J.J. Schwarz, C, Palm Beach Gardens HS (FL)

Like Vallot, Schwarz would also fill a need for the Cubs. He also has a better shot at sticking behind the plate as he is a better receiver, though his arm isn’t quite as strong as Vallot’s. The 6’-1”, 190 pound right-hander has above-average bat speed and a mature approach at the plate. He should hit for a high average and his power is still developing but most feel he should have at least average power at the next level. A high-character kid with bloodlines -- his dad Jeff is a former Major Leaguer and current Minor League pitching coach for the Marlins -- Schwarz is an alumnus of Team USA Baseball and was a key player in helping the US win the gold last summer, leading the team in RBI with nine while hitting .429/.452/.536. Committed to Florida.

Cameron Varga, RHP, Cincinnati Hills HS (OH)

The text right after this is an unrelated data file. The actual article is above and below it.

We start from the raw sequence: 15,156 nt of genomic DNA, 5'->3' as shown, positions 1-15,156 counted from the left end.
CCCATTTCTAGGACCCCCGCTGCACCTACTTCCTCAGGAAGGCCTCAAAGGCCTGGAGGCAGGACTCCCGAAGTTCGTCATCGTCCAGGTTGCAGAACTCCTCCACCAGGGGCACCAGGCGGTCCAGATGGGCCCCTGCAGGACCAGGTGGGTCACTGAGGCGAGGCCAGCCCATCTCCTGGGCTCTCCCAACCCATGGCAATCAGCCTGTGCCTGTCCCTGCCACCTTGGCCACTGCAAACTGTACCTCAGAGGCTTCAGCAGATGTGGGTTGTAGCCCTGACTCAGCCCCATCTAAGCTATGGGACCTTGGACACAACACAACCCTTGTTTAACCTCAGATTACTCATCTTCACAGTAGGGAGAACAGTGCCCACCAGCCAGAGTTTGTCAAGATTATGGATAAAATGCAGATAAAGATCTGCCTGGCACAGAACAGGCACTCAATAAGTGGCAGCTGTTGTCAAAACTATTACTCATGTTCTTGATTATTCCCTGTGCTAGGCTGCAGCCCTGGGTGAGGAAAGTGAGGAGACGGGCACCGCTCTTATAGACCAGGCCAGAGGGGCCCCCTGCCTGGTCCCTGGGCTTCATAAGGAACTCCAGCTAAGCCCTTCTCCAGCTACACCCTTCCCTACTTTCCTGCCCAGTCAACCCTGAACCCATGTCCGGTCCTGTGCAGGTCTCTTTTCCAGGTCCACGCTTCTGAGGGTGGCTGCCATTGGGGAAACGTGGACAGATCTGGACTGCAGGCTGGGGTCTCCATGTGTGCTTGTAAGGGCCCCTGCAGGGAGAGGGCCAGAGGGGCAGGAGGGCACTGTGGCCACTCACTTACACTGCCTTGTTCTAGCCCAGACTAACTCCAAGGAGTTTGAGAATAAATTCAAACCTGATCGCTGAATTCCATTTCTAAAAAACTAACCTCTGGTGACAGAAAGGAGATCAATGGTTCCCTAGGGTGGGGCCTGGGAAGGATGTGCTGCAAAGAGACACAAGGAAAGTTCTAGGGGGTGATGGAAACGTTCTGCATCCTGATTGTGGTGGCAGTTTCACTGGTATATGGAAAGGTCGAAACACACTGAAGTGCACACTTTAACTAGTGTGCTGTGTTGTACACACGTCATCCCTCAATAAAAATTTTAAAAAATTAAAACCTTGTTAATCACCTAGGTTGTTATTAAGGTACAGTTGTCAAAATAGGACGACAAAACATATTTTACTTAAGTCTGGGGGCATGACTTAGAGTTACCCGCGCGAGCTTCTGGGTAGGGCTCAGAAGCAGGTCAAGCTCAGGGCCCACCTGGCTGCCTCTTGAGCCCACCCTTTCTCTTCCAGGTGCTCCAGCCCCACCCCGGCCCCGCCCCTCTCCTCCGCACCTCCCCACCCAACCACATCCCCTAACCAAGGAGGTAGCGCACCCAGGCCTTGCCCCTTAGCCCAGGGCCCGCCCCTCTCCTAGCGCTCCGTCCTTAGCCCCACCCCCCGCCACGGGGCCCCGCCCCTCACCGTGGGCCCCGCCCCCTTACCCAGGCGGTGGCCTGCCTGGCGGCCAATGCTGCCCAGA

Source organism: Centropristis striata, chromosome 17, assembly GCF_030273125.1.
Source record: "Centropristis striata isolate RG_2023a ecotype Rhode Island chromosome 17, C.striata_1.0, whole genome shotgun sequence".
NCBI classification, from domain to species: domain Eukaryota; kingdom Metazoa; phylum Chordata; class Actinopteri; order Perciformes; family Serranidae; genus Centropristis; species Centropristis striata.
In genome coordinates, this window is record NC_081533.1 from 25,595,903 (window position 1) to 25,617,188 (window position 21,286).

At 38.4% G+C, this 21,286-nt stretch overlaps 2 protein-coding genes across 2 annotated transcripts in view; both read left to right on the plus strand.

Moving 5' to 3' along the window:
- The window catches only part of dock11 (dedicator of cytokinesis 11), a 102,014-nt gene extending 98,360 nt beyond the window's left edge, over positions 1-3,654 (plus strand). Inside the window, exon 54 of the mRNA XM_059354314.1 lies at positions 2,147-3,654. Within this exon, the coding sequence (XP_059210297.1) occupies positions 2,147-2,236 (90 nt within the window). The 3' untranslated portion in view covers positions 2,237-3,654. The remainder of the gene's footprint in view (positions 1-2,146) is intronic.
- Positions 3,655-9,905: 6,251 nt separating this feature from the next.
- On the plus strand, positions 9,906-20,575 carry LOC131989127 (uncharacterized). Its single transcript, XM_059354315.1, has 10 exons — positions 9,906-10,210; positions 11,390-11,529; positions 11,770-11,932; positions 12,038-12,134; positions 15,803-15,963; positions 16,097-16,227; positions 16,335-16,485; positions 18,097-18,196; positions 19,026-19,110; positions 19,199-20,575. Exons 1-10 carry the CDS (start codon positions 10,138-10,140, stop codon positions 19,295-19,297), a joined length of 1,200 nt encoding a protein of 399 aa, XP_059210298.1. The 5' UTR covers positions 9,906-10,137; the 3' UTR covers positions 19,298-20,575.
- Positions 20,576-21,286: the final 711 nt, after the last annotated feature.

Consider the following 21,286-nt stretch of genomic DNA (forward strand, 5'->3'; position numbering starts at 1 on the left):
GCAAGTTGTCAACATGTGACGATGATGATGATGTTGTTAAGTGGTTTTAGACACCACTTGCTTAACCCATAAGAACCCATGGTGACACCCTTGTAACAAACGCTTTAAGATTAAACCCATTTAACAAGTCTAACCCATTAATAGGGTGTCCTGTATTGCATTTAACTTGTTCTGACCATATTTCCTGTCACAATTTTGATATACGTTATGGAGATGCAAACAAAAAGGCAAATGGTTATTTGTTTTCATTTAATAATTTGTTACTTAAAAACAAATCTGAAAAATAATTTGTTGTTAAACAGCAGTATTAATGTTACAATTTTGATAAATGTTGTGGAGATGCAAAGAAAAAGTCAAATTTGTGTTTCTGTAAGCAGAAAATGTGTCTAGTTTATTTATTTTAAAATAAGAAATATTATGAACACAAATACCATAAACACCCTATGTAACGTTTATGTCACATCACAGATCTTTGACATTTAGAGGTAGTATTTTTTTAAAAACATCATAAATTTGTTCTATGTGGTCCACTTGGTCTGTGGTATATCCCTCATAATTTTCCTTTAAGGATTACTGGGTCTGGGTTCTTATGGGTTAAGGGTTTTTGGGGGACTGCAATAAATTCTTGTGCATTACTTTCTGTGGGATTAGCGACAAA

I’ll start by saying I don’t think Varga will still be around here. However, many have him ranked in this range and I would do a Courtney Hawkins back flip if the Cubs landed him here. At 6’-4” and 200 pounds, the right-hander has a great pitcher’s body and is a terrific athlete with a fresh arm, as he was a shortstop to start his high school career. With a fastball that sits 91-95 mph, one of the best curveballs in his class — an upper-70s knee buckler that he has great command of, and a rapidly developing change-up. He has been one of the most dominant prep pitchers this spring. Of the 153 outs he has recorded, a ridiculous 83-percent have come via strikeout. He has tossed four no-hitters this season and has 127 K/5 BB over 51 innings, allowing just one run on 12 hits. He is one of the older players in his class as he will be almost 20 come draft day, which means he doesn’t have the projection others have. Having said that, his fresh arm, rapid progress and present stuff shouldn’t make that a red flag. Committed to North Carolina.